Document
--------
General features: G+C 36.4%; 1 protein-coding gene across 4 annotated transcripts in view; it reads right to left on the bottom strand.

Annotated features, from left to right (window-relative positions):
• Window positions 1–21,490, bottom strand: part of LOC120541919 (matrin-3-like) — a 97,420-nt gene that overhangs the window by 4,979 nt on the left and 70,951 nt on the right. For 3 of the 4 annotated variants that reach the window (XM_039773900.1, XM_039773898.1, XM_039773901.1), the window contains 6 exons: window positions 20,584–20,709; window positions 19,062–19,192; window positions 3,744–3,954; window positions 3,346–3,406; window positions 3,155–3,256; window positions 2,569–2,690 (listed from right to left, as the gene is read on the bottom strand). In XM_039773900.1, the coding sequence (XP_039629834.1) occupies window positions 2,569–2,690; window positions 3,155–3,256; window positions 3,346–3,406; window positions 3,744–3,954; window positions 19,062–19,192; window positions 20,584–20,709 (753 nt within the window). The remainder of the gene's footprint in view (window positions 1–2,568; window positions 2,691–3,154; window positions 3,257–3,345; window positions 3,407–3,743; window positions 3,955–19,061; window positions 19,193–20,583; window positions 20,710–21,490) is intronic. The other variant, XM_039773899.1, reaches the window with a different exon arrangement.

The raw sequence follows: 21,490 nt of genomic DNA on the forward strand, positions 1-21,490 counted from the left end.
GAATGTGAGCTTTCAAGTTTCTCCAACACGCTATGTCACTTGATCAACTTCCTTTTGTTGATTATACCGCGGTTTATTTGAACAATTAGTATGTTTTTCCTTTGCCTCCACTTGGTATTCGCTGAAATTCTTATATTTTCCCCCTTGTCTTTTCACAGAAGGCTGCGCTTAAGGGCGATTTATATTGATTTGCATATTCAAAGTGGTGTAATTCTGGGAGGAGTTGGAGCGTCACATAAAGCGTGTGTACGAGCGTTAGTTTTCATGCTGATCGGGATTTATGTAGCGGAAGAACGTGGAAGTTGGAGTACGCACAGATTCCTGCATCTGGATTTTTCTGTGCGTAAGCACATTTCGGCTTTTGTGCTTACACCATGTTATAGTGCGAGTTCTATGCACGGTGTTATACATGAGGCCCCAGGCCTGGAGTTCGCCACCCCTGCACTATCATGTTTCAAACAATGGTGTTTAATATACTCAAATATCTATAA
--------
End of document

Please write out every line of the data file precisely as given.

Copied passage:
General features: G+C 36.4%; 1 protein-coding gene across 4 annotated transcripts in view; it reads right to left on the bottom strand.

Annotated features, from left to right (window-relative positions):
• Window positions 1–21,490, bottom strand: part of LOC120541919 (matrin-3-like) — a 97,420-nt gene that overhangs the window by 4,979 nt on the left and 70,951 nt on the right. For 3 of the 4 annotated variants that reach the window (XM_039773900.1, XM_039773898.1, XM_039773901.1), the window contains 6 exons: window positions 20,584–20,709; window positions 19,062–19,192; window positions 3,744–3,954; window positions 3,346–3,406; window positions 3,155–3,256; window positions 2,569–2,690 (listed from right to left, as the gene is read on the bottom strand). In XM_039773900.1, the coding sequence (XP_039629834.1) occupies window positions 2,569–2,690; window positions 3,155–3,256; window positions 3,346–3,406; window positions 3,744–3,954; window positions 19,062–19,192; window positions 20,584–20,709 (753 nt within the window). The remainder of the gene's footprint in view (window positions 1–2,568; window positions 2,691–3,154; window positions 3,257–3,345; window positions 3,407–3,743; window positions 3,955–19,061; window positions 19,193–20,583; window positions 20,710–21,490) is intronic. The other variant, XM_039773899.1, reaches the window with a different exon arrangement.

The raw sequence follows: 21,490 nt of genomic DNA on the forward strand, positions 1-21,490 counted from the left end.
GAATGTGAGCTTTCAAGTTTCTCCAACACGCTATGTCACTTGATCAACTTCCTTTTGTTGATTATACCGCGGTTTATTTGAACAATTAGTATGTTTTTCCTTTGCCTCCACTTGGTATTCGCTGAAATTCTTATATTTTCCCCCTTGTCTTTTCACAGAAGGCTGCGCTTAAGGGCGATTTATATTGATTTGCATATTCAAAGTGGTGTAATTCTGGGAGGAGTTGGAGCGTCACATAAAGCGTGTGTACGAGCGTTAGTTTTCATGCTGATCGGGATTTATGTAGCGGAAGAACGTGGAAGTTGGAGTACGCACAGATTCCTGCATCTGGATTTTTCTGTGCGTAAGCACATTTCGGCTTTTGTGCTTACACCATGTTATAGTGCGAGTTCTATGCACGGTGTTATACATGAGGCCCCAGGCCTGGAGTTCGCCACCCCTGCACTATCATGTTTCAAACAATGGTGTTTAATATACTCAAATATCTATAA